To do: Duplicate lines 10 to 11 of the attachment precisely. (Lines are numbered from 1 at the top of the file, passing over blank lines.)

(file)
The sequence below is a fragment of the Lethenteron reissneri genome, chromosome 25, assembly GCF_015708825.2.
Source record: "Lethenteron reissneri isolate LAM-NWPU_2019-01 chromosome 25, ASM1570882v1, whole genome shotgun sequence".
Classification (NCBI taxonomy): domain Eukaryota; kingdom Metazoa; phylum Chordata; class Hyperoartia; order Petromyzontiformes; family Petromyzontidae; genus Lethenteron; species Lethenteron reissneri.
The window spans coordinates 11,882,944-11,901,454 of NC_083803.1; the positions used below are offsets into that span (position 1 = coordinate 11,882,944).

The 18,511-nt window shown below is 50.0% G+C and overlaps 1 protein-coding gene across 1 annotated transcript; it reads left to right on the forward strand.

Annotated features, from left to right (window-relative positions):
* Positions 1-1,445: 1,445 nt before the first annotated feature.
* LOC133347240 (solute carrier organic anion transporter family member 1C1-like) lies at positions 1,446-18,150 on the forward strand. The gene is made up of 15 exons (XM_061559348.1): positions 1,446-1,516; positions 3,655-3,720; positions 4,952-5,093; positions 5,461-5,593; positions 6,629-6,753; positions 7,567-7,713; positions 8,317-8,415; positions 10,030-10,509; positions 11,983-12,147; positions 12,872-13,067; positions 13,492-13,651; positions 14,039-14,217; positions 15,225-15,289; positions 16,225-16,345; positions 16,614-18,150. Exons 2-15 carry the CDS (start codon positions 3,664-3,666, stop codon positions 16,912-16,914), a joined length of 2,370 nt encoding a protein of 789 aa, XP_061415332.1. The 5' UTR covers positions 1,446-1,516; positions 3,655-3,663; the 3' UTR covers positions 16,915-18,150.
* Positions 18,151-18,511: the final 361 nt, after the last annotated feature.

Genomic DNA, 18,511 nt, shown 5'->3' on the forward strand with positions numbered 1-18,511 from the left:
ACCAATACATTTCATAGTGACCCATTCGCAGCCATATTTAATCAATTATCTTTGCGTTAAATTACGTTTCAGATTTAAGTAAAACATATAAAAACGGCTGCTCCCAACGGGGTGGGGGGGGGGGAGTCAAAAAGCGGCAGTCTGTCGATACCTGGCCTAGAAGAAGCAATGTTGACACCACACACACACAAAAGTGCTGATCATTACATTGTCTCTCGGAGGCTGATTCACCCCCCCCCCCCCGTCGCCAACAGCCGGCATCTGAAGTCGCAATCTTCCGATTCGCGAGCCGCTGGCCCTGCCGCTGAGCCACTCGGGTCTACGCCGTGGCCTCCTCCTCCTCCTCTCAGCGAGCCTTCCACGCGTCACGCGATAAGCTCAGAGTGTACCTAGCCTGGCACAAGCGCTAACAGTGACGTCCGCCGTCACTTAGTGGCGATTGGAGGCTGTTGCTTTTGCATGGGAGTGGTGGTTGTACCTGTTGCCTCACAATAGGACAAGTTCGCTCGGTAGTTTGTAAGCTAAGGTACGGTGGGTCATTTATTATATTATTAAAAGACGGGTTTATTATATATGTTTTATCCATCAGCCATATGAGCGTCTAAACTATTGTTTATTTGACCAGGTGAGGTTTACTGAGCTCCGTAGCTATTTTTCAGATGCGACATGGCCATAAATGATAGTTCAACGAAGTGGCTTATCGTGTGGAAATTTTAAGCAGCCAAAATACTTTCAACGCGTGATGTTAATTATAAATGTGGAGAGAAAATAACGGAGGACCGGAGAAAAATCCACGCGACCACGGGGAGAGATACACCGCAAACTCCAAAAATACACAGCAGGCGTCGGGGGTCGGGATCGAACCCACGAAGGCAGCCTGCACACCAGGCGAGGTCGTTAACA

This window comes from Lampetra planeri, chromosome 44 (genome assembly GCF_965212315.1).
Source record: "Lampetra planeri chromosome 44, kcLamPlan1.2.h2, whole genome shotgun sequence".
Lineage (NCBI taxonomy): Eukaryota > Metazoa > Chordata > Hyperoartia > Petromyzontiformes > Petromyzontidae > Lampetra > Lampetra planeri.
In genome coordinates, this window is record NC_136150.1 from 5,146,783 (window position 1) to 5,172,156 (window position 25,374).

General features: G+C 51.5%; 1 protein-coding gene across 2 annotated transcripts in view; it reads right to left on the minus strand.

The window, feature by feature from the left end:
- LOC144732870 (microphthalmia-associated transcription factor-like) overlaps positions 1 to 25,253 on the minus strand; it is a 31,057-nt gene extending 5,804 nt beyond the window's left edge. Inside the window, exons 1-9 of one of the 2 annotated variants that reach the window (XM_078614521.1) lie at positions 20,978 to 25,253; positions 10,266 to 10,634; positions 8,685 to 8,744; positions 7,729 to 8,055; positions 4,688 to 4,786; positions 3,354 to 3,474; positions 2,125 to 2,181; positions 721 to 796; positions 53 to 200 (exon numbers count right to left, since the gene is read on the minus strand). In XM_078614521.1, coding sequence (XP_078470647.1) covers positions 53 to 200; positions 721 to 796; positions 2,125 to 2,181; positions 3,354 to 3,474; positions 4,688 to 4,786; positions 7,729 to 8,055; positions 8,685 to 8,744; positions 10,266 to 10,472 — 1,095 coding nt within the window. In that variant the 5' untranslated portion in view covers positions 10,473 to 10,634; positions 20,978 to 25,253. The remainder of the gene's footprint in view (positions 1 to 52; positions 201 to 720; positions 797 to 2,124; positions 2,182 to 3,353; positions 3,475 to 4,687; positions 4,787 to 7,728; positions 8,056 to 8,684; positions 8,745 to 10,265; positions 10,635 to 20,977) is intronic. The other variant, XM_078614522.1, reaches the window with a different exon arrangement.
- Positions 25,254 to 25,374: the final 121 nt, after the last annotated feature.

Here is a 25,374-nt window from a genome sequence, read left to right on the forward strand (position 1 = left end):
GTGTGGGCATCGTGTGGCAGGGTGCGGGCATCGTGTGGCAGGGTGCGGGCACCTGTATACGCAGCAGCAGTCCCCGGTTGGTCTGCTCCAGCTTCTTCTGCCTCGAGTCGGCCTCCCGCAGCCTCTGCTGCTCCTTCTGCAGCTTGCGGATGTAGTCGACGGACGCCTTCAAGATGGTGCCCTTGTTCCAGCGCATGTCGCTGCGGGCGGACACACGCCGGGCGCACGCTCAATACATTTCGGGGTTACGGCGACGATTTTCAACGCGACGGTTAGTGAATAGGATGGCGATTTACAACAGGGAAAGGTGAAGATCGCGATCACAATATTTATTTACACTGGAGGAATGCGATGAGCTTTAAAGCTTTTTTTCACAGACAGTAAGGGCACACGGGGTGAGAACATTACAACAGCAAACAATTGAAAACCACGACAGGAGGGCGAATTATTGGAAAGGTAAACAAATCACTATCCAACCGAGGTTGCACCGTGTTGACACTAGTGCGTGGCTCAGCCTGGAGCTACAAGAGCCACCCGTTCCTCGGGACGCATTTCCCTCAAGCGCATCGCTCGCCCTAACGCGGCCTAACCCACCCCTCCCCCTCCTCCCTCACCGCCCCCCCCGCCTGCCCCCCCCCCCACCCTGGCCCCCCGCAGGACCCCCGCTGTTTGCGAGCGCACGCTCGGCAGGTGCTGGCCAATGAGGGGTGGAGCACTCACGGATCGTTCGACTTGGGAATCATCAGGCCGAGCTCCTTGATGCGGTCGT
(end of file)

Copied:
Genomic DNA, 18,511 nt, shown 5'->3' on the forward strand with positions numbered 1-18,511 from the left:
ACCAATACATTTCATAGTGACCCATTCGCAGCCATATTTAATCAATTATCTTTGCGTTAAATTACGTTTCAGATTTAAGTAAAACATATAAAAACGGCTGCTCCCAACGGGGTGGGGGGGGGGGAGTCAAAAAGCGGCAGTCTGTCGATACCTGGCCTAGAAGAAGCAATGTTGACACCACACACACACAAAAGTGCTGATCATTACATTGTCTCTCGGAGGCTGATTCACCCCCCCCCCCCCGTCGCCAACAGCCGGCATCTGAAGTCGCAATCTTCCGATTCGCGAGCCGCTGGCCCTGCCGCTGAGCCACTCGGGTCTACGCCGTGGCCTCCTCCTCCTCCTCTCAGCGAGCCTTCCACGCGTCACGCGATAAGCTCAGAGTGTACCTAGCCTGGCACAAGCGCTAACAGTGACGTCCGCCGTCACTTAGTGGCGATTGGAGGCTGTTGCTTTTGCATGGGAGTGGTGGTTGTACCTGTTGCCTCACAATAGGACAAGTTCGCTCGGTAGTTTGTAAGCTAAGGTACGGTGGGTCATTTATTATATTATTAAAAGACGGGTTTATTATATATGTTTTATCCATCAGCCATATGAGCGTCTAAACTATTGTTTATTTGACCAGGTGAGGTTTACTGAGCTCCGTAGCTATTTTTCAGATGCGACATGGCCATAAATGATAGTTCAACGAAGTGGCTTATCGTGTGGAAATTTTAAGCAGCCAAAATACTTTCAACGCGTGATGTTAATTATAAATGTGGAGAGAAAATAACGGAGGACCGGAGAAAAATCCACGCGACCACGGGGAGAGATACACCGCAAACTCCAAAAATACACAGCAGGCGTCGGGGGTCGGGATCGAACCCACGAAGGCAGCCTGCACACCAGGCGAGGTCGTTAACA